Our neighbour to the east is also directly affected. While her main floor and front yard are partially shielded by our hedge, her entire upper floor (where bedrooms are located) is directly in line of sight of this fixture. The entire west and south side of her house, a beautiful two-story Craftsman painted in earth tones and with natural wood trim, is now bathed in the bright, cold, stark, industrial light cast by this new fixture. Even the property further to the east is in line of sight and directly affected. This property is slated for redevelopment. The new home is planned to be built significantly higher and closer to the road than both the aforementioned neighbour’s home and the existing house on the property. The light cast from this fixture will shine, unimpeded, directly upon the west facing facade of the new house and into the upstairs bedroom windows.
We are not writing this letter merely to complain, however it is necessary to relay to you the significant impact this seemingly innocuous light replacement has on nearby residents. The aggravation is real, and we are merely requesting that the Town mitigate the impact of its choice to install such bright industrial lighting, even on quiet residential streets where night-time traffic is the exception rather than the rule.
A quick perusal of the BC Hydro website confirms our understanding that 3000K lights are appropriate and recommended for residential neighbourhoods and environmentally sensitive areas, while the 4000K lights are typically used in commercial and industrial areas, and in non-residential roadways and intersections (our emphasis).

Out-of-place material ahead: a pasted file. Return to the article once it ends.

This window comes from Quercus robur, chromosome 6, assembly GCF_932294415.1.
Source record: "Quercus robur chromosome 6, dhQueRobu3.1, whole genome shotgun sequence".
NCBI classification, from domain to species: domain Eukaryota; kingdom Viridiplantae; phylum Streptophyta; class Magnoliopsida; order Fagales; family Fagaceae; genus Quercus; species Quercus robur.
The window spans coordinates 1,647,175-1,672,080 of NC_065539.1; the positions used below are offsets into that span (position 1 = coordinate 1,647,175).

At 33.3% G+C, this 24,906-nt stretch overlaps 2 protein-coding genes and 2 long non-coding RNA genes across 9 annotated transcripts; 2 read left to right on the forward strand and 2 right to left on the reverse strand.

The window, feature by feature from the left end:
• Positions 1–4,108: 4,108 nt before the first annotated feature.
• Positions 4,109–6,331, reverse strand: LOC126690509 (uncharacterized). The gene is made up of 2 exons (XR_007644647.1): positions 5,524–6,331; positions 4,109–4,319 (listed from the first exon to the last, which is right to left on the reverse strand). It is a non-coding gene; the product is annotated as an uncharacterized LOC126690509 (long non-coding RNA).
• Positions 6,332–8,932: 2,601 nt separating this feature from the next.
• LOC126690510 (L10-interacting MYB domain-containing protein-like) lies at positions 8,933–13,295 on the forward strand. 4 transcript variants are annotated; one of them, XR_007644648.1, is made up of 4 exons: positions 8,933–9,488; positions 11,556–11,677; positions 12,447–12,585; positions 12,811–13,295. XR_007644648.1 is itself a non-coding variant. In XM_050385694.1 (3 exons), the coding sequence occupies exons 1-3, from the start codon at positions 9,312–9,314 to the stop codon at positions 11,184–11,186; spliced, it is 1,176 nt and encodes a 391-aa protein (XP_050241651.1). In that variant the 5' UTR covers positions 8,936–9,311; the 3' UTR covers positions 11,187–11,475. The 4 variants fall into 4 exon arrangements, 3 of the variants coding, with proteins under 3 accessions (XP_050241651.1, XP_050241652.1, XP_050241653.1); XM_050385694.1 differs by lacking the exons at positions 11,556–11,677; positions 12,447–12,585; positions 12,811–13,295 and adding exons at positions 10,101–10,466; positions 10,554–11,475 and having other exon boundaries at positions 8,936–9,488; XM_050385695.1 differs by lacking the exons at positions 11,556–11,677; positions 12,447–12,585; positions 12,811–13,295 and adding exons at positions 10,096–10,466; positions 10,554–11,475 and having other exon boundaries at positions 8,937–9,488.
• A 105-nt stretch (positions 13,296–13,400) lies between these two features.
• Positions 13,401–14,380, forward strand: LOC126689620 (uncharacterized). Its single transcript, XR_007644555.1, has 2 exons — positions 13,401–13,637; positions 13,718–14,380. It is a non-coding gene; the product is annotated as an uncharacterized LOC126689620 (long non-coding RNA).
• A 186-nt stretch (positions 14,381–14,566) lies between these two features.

BC Hydro also offers different wattages that would not only save electricity, but also reduce the intensity of the light emitted no matter the colour (presumably much like how a dimmer switch operates). External shields are also available from the manufacturer of the lights, which would eliminate the worst of the spillover light pollution that reaches way up and down the street, upon people’s gardens and into their eyes from far and wide.
It is one thing to not seek any meaningful prior input from the “uninformed” taxpayers and residents of the Town. It is another to completely ignore the very obvious, practical recommendations and mitigating options offered from the outset by the experts at BC Hydro.
Finally, we take exception to the flippant suggestions that people “get used to it”, that this folly is somehow “progress,” or that we should just quit whining and install blackout curtains.
To state the obvious, blackout curtains are a red herring and do nothing for the outdoors. We have considered planting trees to shield ourselves from the glare of this light, but the fixture is too high and casts its glare too wide for this to be feasible or effective. The only option is shielding the light closer to its source.
It is not an exaggeration to state that the quaint nighttime ambience of our little town has been ruined by your choice in street lighting, to say nothing of the ambience of our streetscape, front yard, patio and garden. Our request is very simple: fix the problem the Town has created. We pay an exorbitant, disproportionate amount of taxes and receive very little in return. This is not too much to ask.
Again, our simple request is that the Town have shielding installed around this offending light fixture, reduce the wattage (and thereby intensity) of the light, and replace the 4000K light with a 3000K option that is designed and intended for residential areas. These are all easy, feasible fixes to mitigate the impact of the Town’s choice in light fixtures, and can probably be initiated by a simple telephone call or email from you to someone at BC Hydro.
We thank you for your prompt attention to this matter and look forward to this issue being resolved.
Ron and Christine Bieg, Qualicum Beach, BC